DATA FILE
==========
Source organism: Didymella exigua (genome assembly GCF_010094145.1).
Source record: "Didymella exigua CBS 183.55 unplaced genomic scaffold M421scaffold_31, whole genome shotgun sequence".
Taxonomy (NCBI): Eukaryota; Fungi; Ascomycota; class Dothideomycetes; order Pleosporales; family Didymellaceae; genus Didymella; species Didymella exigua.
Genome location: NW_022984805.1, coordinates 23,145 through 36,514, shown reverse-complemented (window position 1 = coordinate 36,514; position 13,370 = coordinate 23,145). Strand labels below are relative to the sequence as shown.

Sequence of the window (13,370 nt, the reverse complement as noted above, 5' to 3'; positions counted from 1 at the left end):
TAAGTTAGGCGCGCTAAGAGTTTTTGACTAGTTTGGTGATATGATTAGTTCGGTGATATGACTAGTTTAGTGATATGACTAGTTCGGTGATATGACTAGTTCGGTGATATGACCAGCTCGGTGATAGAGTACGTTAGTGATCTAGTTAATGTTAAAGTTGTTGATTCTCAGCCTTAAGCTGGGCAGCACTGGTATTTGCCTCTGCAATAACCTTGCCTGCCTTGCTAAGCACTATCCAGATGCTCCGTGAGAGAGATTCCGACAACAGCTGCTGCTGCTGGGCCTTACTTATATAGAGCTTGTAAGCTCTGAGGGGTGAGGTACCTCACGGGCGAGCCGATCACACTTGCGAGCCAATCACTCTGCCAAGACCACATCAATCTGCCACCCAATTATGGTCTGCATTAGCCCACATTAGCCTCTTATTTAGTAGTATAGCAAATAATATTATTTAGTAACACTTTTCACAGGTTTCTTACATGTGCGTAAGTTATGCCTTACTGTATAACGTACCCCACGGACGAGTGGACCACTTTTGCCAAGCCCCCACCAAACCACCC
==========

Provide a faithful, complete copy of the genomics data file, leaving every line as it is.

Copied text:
Source organism: Didymella exigua (genome assembly GCF_010094145.1).
Source record: "Didymella exigua CBS 183.55 unplaced genomic scaffold M421scaffold_31, whole genome shotgun sequence".
Taxonomy (NCBI): Eukaryota; Fungi; Ascomycota; class Dothideomycetes; order Pleosporales; family Didymellaceae; genus Didymella; species Didymella exigua.
Genome location: NW_022984805.1, coordinates 23,145 through 36,514, shown reverse-complemented (window position 1 = coordinate 36,514; position 13,370 = coordinate 23,145). Strand labels below are relative to the sequence as shown.

Sequence of the window (13,370 nt, the reverse complement as noted above, 5' to 3'; positions counted from 1 at the left end):
TAAGTTAGGCGCGCTAAGAGTTTTTGACTAGTTTGGTGATATGATTAGTTCGGTGATATGACTAGTTTAGTGATATGACTAGTTCGGTGATATGACTAGTTCGGTGATATGACCAGCTCGGTGATAGAGTACGTTAGTGATCTAGTTAATGTTAAAGTTGTTGATTCTCAGCCTTAAGCTGGGCAGCACTGGTATTTGCCTCTGCAATAACCTTGCCTGCCTTGCTAAGCACTATCCAGATGCTCCGTGAGAGAGATTCCGACAACAGCTGCTGCTGCTGGGCCTTACTTATATAGAGCTTGTAAGCTCTGAGGGGTGAGGTACCTCACGGGCGAGCCGATCACACTTGCGAGCCAATCACTCTGCCAAGACCACATCAATCTGCCACCCAATTATGGTCTGCATTAGCCCACATTAGCCTCTTATTTAGTAGTATAGCAAATAATATTATTTAGTAACACTTTTCACAGGTTTCTTACATGTGCGTAAGTTATGCCTTACTGTATAACGTACCCCACGGACGAGTGGACCACTTTTGCCAAGCCCCCACCAAACCACCC